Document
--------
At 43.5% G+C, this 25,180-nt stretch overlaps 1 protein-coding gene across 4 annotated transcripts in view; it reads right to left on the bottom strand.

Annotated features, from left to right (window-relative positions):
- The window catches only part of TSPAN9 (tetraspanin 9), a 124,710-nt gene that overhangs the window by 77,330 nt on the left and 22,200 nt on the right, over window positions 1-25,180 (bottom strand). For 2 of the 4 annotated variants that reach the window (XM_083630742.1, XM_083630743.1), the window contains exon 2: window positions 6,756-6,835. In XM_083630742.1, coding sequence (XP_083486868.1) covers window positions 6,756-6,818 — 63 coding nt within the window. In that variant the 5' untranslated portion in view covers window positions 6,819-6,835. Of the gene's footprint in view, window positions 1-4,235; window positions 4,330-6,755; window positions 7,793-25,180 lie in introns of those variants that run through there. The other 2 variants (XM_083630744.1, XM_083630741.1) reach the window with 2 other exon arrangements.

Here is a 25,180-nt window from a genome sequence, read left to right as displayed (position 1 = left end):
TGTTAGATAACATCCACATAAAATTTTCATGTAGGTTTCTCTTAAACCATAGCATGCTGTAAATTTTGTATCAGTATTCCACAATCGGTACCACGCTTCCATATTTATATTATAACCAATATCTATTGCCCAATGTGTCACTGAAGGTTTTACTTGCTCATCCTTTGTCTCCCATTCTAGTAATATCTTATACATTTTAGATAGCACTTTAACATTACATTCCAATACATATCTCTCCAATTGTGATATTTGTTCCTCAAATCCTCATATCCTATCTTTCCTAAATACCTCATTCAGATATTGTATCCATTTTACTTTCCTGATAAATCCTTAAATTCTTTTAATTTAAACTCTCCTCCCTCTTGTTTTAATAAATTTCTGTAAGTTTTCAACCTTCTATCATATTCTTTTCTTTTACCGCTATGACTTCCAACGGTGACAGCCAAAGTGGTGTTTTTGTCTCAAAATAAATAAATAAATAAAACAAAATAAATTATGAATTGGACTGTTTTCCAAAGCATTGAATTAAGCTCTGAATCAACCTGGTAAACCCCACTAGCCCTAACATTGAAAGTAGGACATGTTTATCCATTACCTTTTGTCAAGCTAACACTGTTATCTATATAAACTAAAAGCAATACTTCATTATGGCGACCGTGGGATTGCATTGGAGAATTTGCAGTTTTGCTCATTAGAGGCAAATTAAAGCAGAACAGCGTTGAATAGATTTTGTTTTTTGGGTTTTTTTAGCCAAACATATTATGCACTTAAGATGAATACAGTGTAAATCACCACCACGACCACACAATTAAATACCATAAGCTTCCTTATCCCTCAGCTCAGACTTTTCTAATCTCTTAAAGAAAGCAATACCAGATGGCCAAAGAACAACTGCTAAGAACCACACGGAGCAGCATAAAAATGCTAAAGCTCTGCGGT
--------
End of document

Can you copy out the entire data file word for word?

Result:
At 43.5% G+C, this 25,180-nt stretch overlaps 1 protein-coding gene across 4 annotated transcripts in view; it reads right to left on the bottom strand.

Annotated features, from left to right (window-relative positions):
- The window catches only part of TSPAN9 (tetraspanin 9), a 124,710-nt gene that overhangs the window by 77,330 nt on the left and 22,200 nt on the right, over window positions 1-25,180 (bottom strand). For 2 of the 4 annotated variants that reach the window (XM_083630742.1, XM_083630743.1), the window contains exon 2: window positions 6,756-6,835. In XM_083630742.1, coding sequence (XP_083486868.1) covers window positions 6,756-6,818 — 63 coding nt within the window. In that variant the 5' untranslated portion in view covers window positions 6,819-6,835. Of the gene's footprint in view, window positions 1-4,235; window positions 4,330-6,755; window positions 7,793-25,180 lie in introns of those variants that run through there. The other 2 variants (XM_083630744.1, XM_083630741.1) reach the window with 2 other exon arrangements.

Here is a 25,180-nt window from a genome sequence, read left to right as displayed (position 1 = left end):
TGTTAGATAACATCCACATAAAATTTTCATGTAGGTTTCTCTTAAACCATAGCATGCTGTAAATTTTGTATCAGTATTCCACAATCGGTACCACGCTTCCATATTTATATTATAACCAATATCTATTGCCCAATGTGTCACTGAAGGTTTTACTTGCTCATCCTTTGTCTCCCATTCTAGTAATATCTTATACATTTTAGATAGCACTTTAACATTACATTCCAATACATATCTCTCCAATTGTGATATTTGTTCCTCAAATCCTCATATCCTATCTTTCCTAAATACCTCATTCAGATATTGTATCCATTTTACTTTCCTGATAAATCCTTAAATTCTTTTAATTTAAACTCTCCTCCCTCTTGTTTTAATAAATTTCTGTAAGTTTTCAACCTTCTATCATATTCTTTTCTTTTACCGCTATGACTTCCAACGGTGACAGCCAAAGTGGTGTTTTTGTCTCAAAATAAATAAATAAATAAAACAAAATAAATTATGAATTGGACTGTTTTCCAAAGCATTGAATTAAGCTCTGAATCAACCTGGTAAACCCCACTAGCCCTAACATTGAAAGTAGGACATGTTTATCCATTACCTTTTGTCAAGCTAACACTGTTATCTATATAAACTAAAAGCAATACTTCATTATGGCGACCGTGGGATTGCATTGGAGAATTTGCAGTTTTGCTCATTAGAGGCAAATTAAAGCAGAACAGCGTTGAATAGATTTTGTTTTTTGGGTTTTTTTAGCCAAACATATTATGCACTTAAGATGAATACAGTGTAAATCACCACCACGACCACACAATTAAATACCATAAGCTTCCTTATCCCTCAGCTCAGACTTTTCTAATCTCTTAAAGAAAGCAATACCAGATGGCCAAAGAACAACTGCTAAGAACCACACGGAGCAGCATAAAAATGCTAAAGCTCTGCGGT